body.languageMany are quick to point out that during an interview, it is important to be able to read the body language of the panel and if necessary, make any changes to your presentation strategy.  When applied properly, this is indeed a useful and valuable skill to possess.  As an example, during your interview you notice a panel member is looking up at the clock on the wall each time you respond to one of their questions.  You conclude that you are being too wordy with your responses and should therefore try and be more concise.  Based on this observation, you have a chance to make appropriate adjustments before you completely blow your interview.

Assuming that your reading of the panelists gesture is correct, your adjustment may save you from failing. I don’t want to minimize the importance of such observations during an interview.  It is a valuable skill and I often share with my clients the importance of observing the panels facial expressions and their engagement during the interview.  My suggestion often causes them to ask where they should turn to learn more about how to properly read and interpret the body language of others so that they can make such adjustments during their interview?  I typically refer them to several excellent books written by experts in this field of study.  However, I always conclude by saying to them that “ it is far, far better to focus your attention on your body language rather than on the panels”.

Why? Our body language reflects who we are and as a result, it plays a major influence on how others view us.  Studies have shown that within five to ten seconds after walking into an interview room, the panel will begin formulating opinions about you.  Depending upon how they interpret such things as your posture, facial expression and body movement, the panel will begin feeling confident, ambivalent, concerned or negative about you.  Because many people have gotten into the habit of slouching, maintaining a stoic facial expression or sitting with a closed body position, they are unaware of how their body language is being interpreted by others.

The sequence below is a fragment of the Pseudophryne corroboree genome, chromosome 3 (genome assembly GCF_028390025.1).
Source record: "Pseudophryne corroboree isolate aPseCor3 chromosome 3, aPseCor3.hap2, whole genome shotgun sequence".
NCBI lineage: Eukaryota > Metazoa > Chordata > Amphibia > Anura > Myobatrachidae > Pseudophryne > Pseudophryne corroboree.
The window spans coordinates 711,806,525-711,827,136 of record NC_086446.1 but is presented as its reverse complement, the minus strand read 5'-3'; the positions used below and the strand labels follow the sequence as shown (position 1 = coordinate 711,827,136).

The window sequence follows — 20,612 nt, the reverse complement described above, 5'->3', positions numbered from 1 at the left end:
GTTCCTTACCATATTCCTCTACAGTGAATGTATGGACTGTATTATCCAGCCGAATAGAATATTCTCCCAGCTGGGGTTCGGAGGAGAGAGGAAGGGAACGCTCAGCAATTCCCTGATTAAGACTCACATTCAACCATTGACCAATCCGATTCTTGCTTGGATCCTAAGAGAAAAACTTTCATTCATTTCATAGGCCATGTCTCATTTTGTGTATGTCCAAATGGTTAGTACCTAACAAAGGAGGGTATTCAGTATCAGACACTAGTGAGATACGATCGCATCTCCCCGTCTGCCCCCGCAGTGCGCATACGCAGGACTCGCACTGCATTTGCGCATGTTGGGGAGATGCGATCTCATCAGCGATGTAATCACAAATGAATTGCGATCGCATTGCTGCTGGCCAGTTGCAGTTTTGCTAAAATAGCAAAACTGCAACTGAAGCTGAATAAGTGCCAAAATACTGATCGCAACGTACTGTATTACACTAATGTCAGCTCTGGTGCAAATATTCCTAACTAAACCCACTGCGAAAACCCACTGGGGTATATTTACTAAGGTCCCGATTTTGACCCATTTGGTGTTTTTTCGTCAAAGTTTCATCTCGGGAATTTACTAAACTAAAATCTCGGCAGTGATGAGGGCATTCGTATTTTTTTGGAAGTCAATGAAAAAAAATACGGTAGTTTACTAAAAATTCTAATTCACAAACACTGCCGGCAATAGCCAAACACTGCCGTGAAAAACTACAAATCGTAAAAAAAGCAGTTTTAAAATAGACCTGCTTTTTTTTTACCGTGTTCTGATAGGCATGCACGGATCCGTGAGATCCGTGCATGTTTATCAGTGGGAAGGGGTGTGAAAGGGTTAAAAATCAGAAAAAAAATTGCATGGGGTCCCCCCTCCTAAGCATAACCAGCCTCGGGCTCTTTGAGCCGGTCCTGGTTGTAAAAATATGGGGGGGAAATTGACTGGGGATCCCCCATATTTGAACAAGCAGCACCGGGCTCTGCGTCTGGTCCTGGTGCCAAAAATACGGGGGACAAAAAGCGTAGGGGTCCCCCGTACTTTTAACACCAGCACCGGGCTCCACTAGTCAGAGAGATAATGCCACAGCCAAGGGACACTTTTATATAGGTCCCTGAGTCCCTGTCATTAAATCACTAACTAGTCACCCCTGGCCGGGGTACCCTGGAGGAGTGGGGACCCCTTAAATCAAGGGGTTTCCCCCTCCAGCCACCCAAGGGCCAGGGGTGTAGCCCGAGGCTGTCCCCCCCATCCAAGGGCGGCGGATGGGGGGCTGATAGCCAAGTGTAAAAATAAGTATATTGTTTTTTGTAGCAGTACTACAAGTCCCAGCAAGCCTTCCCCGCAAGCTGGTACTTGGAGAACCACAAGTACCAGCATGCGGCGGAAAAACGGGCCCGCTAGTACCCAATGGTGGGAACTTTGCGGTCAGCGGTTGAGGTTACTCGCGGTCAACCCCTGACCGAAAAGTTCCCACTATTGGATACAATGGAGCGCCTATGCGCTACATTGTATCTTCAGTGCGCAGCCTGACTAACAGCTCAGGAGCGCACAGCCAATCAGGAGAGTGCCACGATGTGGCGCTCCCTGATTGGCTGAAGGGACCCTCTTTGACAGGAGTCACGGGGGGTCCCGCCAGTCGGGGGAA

We all have at least one bad habit that we resort to when under the slightest bit of pressure.  Some are quite obvious, others are much more subtle. But they are all interpreted either positively or negatively by those who view them. This is why it is so critical to properly prepare in advance of your scheduled interview and consciously begin to eliminate any negative habits that you may have acquired over time.   Such habits can range from; poor eye contact, ringing of hands, fiddling with pen or paper, rubbing our ear, neck or arm, brushing the tip of our nose, continually adjusting eye glasses, poor posture, slumping shoulders, slouching while seated, a stressful or unpleasant facial expression, or crossed arms or legs just to name a few.

We all recognize that such habits are undesirable and distracting during an important interview. Yet, if asked if we ourselves possess any of these habits, most of us would quickly say “no way” – without ever realizing that we do.

How then does one begin to eliminate such bad habits so that we avoid transmitting negative body language signals? There are three simple steps that most people would rather avoid engaging in.  Step one:  ask those closest to you to candidly share with you some of the negative habits you may possess?  Step two: videotape several mock interviews. Carefully and objectively critique your performance after each session. Look for those negative behaviors previously pointed out by your confidants, as well as any others you notice.  Step three:  Practice your upcoming interview with the goal of eliminating the negative behaviors you have identified.

By identifying negative habits and then, eliminating them through practice prior to any anticipated interview, you will greatly improve on your chances for success.

Remember, it is far easier and of greater returns to allow three to five panelist to read your positive body language than it is for you to try and read the body language of three to five panelist.  Take charge of your interview by controlling that which you can in fact control!

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